The show came to a climax, and there he was, my brother, center stage, all eyes upon him. Many of the tricks he did were simple but still amazing. I couldn’t guess in the least how he did them. I knew little about magic. As his performance approached the end, he explained that he was going to dazzle the world with a new trick, something he’d never done before. He was going to disappear, and then reappear, somewhere else, as somebody else, somebody similar, but not the same. Of course, right away I knew how it would be done. It was a foolish idea.

My brother entered a monolithic box dominating the center of the stage. The doors on the box were closed by a pair of lovely assistants. The crowd waited in suspense. The lights grew low. And then there was an ominous sound, and after that, the box was opened, and he was gone. Next came the crash of an oriental cymbal and the stage lights shifted. They swung out upon the audience, dancing back and forth, blinding us. When the lights stopped moving, they were pointing at me.

I stood up, and the crowd began to cheer. But this was no trick. I was not my brother. We might be family, but still, I hardly dressed like him, hardly spoke like him, and even rarely had the same mannerisms that he did. How was I to go on stage and pretend to be him?

An assistant appeared beside me and took my hand. She was lovely. Her skin was so soft. She wore next to nothing. I followed her without hesitation. She took me down through the audience to the stage and then I was in front of the crowd, and they were all looking at me, and they were waiting for me to speak. I looked behind me for help, any clue as to what I should do, but I had been abandoned on an empty stage.

As I scanned the crowd, seeing the light in their eyes, I was struck by how much they all looked like stars in the sky. There were so many of them that I could hardly count them. I felt small. I felt unimportant. I felt like I was standing on the frozen river and I’d just heard the ice crack. We’d made it across the ice on a dare, nothing more. It was foolish of us to try. I knew that then, and I know it now.

I smiled at the people out in their seats, and I made a slight bow and waved my hands like I imagined a magician might do. I said, “Good night, ladies and gentlemen. The show is now over.” I said it as well as if I had been an actor in the role. Perhaps I was more like my brother than I thought I was.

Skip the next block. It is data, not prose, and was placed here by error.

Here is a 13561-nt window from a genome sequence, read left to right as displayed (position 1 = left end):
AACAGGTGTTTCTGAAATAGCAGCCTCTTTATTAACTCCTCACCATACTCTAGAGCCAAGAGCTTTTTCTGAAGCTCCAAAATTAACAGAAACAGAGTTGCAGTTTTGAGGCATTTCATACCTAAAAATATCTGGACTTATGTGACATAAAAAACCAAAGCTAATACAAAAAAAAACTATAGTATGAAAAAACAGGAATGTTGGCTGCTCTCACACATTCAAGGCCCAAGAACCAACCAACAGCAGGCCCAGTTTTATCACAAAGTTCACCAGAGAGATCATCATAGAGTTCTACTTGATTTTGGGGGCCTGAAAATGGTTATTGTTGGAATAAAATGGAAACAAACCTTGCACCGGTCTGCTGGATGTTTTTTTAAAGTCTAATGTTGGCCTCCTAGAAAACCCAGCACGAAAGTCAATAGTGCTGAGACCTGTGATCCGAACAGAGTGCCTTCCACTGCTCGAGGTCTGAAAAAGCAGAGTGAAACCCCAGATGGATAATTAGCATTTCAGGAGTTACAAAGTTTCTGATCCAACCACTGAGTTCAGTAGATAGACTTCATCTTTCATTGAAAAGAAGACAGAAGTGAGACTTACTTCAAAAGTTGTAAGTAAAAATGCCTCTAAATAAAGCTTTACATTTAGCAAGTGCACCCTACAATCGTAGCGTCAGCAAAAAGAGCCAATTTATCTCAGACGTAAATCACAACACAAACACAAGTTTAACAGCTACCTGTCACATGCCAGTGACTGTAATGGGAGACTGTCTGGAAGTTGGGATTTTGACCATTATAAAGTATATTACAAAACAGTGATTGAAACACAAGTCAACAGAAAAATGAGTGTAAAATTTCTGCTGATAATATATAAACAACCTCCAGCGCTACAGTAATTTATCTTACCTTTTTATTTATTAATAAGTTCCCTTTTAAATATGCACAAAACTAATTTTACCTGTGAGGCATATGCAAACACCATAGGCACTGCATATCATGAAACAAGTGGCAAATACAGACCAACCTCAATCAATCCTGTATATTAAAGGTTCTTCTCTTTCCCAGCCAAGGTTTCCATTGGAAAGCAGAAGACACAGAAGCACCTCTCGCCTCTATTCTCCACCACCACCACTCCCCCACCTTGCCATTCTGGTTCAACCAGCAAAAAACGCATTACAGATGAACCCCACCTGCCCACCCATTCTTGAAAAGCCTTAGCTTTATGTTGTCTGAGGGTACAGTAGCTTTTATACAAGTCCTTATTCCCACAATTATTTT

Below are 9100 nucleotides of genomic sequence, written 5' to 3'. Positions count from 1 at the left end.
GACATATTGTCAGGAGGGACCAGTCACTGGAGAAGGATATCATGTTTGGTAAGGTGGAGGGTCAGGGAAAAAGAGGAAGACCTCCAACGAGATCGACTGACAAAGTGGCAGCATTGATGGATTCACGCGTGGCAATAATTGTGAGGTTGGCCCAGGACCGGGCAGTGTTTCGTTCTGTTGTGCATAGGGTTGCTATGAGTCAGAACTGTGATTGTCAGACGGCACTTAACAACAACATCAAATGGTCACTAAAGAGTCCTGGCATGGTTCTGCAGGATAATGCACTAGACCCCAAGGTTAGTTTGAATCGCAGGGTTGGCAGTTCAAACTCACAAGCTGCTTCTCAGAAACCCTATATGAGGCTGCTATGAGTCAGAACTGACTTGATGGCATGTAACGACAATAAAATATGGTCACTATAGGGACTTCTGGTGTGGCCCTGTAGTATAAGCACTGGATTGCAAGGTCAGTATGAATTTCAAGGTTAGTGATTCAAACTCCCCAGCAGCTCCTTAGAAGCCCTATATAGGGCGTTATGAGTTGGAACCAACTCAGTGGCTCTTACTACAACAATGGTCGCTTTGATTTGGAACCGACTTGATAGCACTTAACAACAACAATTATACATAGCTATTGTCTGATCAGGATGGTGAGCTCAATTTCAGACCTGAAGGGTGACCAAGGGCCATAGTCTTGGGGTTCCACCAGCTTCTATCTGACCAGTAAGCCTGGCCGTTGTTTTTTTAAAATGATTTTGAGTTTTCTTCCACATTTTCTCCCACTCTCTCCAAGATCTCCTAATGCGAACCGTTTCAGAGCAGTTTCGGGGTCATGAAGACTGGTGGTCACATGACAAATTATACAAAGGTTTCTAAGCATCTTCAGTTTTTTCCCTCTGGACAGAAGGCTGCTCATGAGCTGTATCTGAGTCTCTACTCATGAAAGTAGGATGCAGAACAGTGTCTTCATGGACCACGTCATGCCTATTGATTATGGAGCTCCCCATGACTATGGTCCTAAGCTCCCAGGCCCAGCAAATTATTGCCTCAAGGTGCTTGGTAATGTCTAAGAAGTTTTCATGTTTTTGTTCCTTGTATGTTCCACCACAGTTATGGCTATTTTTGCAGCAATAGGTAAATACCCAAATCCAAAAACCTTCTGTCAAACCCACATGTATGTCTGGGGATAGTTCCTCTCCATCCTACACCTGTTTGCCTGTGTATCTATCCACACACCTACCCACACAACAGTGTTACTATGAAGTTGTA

I didn’t get the chance to talk to him. He went on to fame and fortune beyond anything imagined. I grew old and was unable to travel far from home, and he didn’t return to our area again. Sometimes, I still miss my brother, but I try not to think about it.

When the river thawed out, back in 1939, a lot of people died that year. They wouldn’t stop crossing on the ice, although it sounds hard to believe. They refused to pay the toll for the bridge. One day the weather warmed up, and the ice cracked open and down they went into the rushing water, carried away, never to be seen again.

I think about those people sometimes. I think about what it must have been like to lose consciousness, never to wake up, never to become who you are. I’m glad it didn’t happen to me. And I’m still waiting here, between the river and the stars.

account_box More About

D. S. White has worked on numerous publications, including children's storybooks, textbooks, anthologies and magazines. He teaches high school and loves the short story format. His collection of short stories, The Land of Words, broke the top 50 best seller list on Amazon. The book is a healthy mixture of speculative and literary pieces, showing off his curiosity for all kinds of storytelling. He was born in the mountains but now lives by the sea.